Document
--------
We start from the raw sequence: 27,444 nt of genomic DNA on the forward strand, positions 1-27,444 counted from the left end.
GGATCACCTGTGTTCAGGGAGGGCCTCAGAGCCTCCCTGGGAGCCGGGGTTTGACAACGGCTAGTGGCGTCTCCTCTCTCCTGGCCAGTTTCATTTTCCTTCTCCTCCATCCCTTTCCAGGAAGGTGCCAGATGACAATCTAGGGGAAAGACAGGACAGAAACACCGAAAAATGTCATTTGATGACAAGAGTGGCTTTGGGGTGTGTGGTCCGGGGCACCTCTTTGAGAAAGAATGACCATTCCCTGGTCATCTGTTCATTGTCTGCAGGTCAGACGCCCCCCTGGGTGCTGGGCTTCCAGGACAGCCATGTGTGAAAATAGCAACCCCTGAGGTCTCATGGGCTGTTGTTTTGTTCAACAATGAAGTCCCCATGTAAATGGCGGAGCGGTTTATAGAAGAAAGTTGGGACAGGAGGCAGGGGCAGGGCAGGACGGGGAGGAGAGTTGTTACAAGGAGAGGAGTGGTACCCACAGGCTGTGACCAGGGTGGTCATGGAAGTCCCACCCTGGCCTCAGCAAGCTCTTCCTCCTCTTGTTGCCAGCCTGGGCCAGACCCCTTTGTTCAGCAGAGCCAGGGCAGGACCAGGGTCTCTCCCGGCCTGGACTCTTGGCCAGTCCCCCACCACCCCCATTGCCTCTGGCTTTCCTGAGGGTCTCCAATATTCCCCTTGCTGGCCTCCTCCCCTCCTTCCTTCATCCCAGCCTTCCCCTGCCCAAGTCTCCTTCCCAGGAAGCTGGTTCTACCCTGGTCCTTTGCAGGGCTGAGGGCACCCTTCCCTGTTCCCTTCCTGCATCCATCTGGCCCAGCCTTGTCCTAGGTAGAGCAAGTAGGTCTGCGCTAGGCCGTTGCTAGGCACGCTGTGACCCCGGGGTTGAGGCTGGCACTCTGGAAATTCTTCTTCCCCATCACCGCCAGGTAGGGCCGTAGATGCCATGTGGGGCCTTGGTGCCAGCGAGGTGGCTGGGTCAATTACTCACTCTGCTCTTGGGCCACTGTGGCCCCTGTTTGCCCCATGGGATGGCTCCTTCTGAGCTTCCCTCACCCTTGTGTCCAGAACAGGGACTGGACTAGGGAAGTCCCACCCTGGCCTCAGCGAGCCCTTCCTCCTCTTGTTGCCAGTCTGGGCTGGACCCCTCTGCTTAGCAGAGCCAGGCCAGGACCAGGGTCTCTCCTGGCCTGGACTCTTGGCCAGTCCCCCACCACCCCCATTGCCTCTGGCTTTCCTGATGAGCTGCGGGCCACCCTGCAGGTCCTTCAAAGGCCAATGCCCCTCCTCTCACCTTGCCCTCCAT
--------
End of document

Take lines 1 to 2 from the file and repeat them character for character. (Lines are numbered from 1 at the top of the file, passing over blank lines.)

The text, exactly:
We start from the raw sequence: 27,444 nt of genomic DNA on the forward strand, positions 1-27,444 counted from the left end.
GGATCACCTGTGTTCAGGGAGGGCCTCAGAGCCTCCCTGGGAGCCGGGGTTTGACAACGGCTAGTGGCGTCTCCTCTCTCCTGGCCAGTTTCATTTTCCTTCTCCTCCATCCCTTTCCAGGAAGGTGCCAGATGACAATCTAGGGGAAAGACAGGACAGAAACACCGAAAAATGTCATTTGATGACAAGAGTGGCTTTGGGGTGTGTGGTCCGGGGCACCTCTTTGAGAAAGAATGACCATTCCCTGGTCATCTGTTCATTGTCTGCAGGTCAGACGCCCCCCTGGGTGCTGGGCTTCCAGGACAGCCATGTGTGAAAATAGCAACCCCTGAGGTCTCATGGGCTGTTGTTTTGTTCAACAATGAAGTCCCCATGTAAATGGCGGAGCGGTTTATAGAAGAAAGTTGGGACAGGAGGCAGGGGCAGGGCAGGACGGGGAGGAGAGTTGTTACAAGGAGAGGAGTGGTACCCACAGGCTGTGACCAGGGTGGTCATGGAAGTCCCACCCTGGCCTCAGCAAGCTCTTCCTCCTCTTGTTGCCAGCCTGGGCCAGACCCCTTTGTTCAGCAGAGCCAGGGCAGGACCAGGGTCTCTCCCGGCCTGGACTCTTGGCCAGTCCCCCACCACCCCCATTGCCTCTGGCTTTCCTGAGGGTCTCCAATATTCCCCTTGCTGGCCTCCTCCCCTCCTTCCTTCATCCCAGCCTTCCCCTGCCCAAGTCTCCTTCCCAGGAAGCTGGTTCTACCCTGGTCCTTTGCAGGGCTGAGGGCACCCTTCCCTGTTCCCTTCCTGCATCCATCTGGCCCAGCCTTGTCCTAGGTAGAGCAAGTAGGTCTGCGCTAGGCCGTTGCTAGGCACGCTGTGACCCCGGGGTTGAGGCTGGCACTCTGGAAATTCTTCTTCCCCATCACCGCCAGGTAGGGCCGTAGATGCCATGTGGGGCCTTGGTGCCAGCGAGGTGGCTGGGTCAATTACTCACTCTGCTCTTGGGCCACTGTGGCCCCTGTTTGCCCCATGGGATGGCTCCTTCTGAGCTTCCCTCACCCTTGTGTCCAGAACAGGGACTGGACTAGGGAAGTCCCACCCTGGCCTCAGCGAGCCCTTCCTCCTCTTGTTGCCAGTCTGGGCTGGACCCCTCTGCTTAGCAGAGCCAGGCCAGGACCAGGGTCTCTCCTGGCCTGGACTCTTGGCCAGTCCCCCACCACCCCCATTGCCTCTGGCTTTCCTGATGAGCTGCGGGCCACCCTGCAGGTCCTTCAAAGGCCAATGCCCCTCCTCTCACCTTGCCCTCCAT